Rho Aquilae – The Star That Moved
I used to live in Exeter. In that town, there’s a famous building, presently located off of Fore Street. It was built some time in the 15th or 16th Centuries, but found itself under threat in the early 1960s from a new road development. In 1961, rather then have this listed building demolished, the Council paid to have it moved. And move it did; the entire house was put on a timber cradle and shifted 70 metres to the bottom of West Street. And there it remains to this day. (There’s a video of the move here.)
One of the occupational perils of astronomy is people wittering about their star signs. Unfortunately, to an astronomer, constellations are next to useless. You see, people tend to assume that stars are like houses – they don’t move. But, as we just saw with Number 16 Edmund Street above, every now and then houses can do exactly that. In fact, unlike most houses, stars are moving all the time. It’s just that this change seems small from the immense distances we see them at. As such, most of these ‘proper motions’ are not visible to the eye over the course of a human lifespan. In fact, most of the constellations haven’t changed much over the course of recorded human history. The zodiacal constellations come to us from the Ancient Greeks and thus haven’t changed much in at least two to three thousand years (with the exception of the odd deletion or border change).
However, over time, the constellations do drift. This is why they’re no use to professional astronomy – they’re no more than line-of-sight effects. Come back in 200,000 or 2,000,000 years and Orion and Ursa Major will be long gone. But of course, very occasionally, notable changes can happen rather faster.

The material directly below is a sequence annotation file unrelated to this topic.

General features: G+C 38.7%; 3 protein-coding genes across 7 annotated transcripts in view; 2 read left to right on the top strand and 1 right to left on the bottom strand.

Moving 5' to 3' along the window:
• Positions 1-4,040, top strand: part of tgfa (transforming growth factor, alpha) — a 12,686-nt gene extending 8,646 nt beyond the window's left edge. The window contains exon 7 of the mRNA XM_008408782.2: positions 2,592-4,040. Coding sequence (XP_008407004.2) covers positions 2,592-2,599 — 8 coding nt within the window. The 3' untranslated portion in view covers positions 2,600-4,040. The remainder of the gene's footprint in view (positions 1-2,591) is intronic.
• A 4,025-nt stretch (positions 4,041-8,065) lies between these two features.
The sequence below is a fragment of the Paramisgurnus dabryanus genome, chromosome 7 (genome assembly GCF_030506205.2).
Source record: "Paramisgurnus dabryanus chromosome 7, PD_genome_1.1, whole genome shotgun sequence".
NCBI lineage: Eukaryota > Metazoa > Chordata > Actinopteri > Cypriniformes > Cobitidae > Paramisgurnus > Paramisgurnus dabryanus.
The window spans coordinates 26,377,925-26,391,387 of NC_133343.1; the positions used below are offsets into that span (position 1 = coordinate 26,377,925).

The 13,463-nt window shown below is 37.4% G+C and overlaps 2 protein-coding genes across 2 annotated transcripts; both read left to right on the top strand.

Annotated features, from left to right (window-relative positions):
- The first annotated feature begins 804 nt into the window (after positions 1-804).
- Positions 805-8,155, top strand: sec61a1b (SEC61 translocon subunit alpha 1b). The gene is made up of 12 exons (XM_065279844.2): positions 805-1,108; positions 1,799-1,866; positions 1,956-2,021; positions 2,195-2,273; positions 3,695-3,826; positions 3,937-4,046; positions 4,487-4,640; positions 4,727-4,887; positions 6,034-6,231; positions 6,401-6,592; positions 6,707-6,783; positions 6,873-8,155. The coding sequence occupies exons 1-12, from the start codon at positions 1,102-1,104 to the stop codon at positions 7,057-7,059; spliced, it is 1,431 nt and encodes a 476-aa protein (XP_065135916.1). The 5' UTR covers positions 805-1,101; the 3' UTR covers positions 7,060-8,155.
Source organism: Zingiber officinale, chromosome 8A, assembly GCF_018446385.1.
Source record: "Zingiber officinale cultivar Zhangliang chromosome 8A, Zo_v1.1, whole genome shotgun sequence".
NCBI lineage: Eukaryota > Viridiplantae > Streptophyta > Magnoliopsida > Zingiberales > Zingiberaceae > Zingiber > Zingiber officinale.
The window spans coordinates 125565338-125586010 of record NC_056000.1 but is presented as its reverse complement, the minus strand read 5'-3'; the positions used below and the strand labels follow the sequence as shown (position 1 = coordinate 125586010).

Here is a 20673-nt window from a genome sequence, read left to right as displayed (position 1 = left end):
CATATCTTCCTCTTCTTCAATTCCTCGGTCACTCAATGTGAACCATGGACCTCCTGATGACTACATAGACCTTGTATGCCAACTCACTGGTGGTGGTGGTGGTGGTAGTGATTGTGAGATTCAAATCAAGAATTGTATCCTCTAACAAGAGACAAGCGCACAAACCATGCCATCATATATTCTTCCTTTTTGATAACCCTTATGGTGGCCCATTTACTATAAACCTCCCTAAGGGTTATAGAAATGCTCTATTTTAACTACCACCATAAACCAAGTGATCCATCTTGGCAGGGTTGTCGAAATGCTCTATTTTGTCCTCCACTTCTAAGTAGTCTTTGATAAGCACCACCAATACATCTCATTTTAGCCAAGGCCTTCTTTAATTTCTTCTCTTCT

This brings us to Rho Aquilae.
Rho Aquilae is a main sequence star of type A2, which means that it’s pretty similar to Sirius. It’s brighter, hotter and whiter than the Sun. It’s also younger; stars of this type don’t live for more then about a couple of billion years. It’s located 154 light-years away. When it was named centuries ago, it was comfortably inside the borders of Aquila, the Eagle. Unfortunately for the Eagle, however, Rho Aquilae quietly carried on moving. (Bad star – no biscuit!) In 1999, just in time for the Millennium, it crossed over into Delphinus.
So in fact the Eagle’s star has been stolen by the Dolphin. Bad Dolphin. Of course, re-naming Rho Aquilae would just confuse things even more, so it’s kept its old name. However, it does demonstrate the practical limitations of the constellations!